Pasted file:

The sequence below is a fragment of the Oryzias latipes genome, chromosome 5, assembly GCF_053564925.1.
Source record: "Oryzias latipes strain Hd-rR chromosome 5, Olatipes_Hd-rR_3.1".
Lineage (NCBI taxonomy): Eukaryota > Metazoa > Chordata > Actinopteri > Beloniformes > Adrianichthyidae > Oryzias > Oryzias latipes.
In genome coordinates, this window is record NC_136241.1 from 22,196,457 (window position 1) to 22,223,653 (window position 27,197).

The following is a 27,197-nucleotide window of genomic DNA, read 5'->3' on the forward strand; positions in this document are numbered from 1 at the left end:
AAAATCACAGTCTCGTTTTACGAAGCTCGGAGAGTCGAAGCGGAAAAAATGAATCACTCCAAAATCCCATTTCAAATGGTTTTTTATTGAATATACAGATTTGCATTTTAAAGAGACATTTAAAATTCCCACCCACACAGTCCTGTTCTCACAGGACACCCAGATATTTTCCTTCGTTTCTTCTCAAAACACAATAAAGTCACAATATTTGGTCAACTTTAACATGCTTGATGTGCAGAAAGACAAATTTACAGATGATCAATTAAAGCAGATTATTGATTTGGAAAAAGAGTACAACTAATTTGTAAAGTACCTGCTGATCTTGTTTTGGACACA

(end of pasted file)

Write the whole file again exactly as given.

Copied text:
The sequence below is a fragment of the Oryzias latipes genome, chromosome 5, assembly GCF_053564925.1.
Source record: "Oryzias latipes strain Hd-rR chromosome 5, Olatipes_Hd-rR_3.1".
Lineage (NCBI taxonomy): Eukaryota > Metazoa > Chordata > Actinopteri > Beloniformes > Adrianichthyidae > Oryzias > Oryzias latipes.
In genome coordinates, this window is record NC_136241.1 from 22,196,457 (window position 1) to 22,223,653 (window position 27,197).

The following is a 27,197-nucleotide window of genomic DNA, read 5'->3' on the forward strand; positions in this document are numbered from 1 at the left end:
AAAATCACAGTCTCGTTTTACGAAGCTCGGAGAGTCGAAGCGGAAAAAATGAATCACTCCAAAATCCCATTTCAAATGGTTTTTTATTGAATATACAGATTTGCATTTTAAAGAGACATTTAAAATTCCCACCCACACAGTCCTGTTCTCACAGGACACCCAGATATTTTCCTTCGTTTCTTCTCAAAACACAATAAAGTCACAATATTTGGTCAACTTTAACATGCTTGATGTGCAGAAAGACAAATTTACAGATGATCAATTAAAGCAGATTATTGATTTGGAAAAAGAGTACAACTAATTTGTAAAGTACCTGCTGATCTTGTTTTGGACACA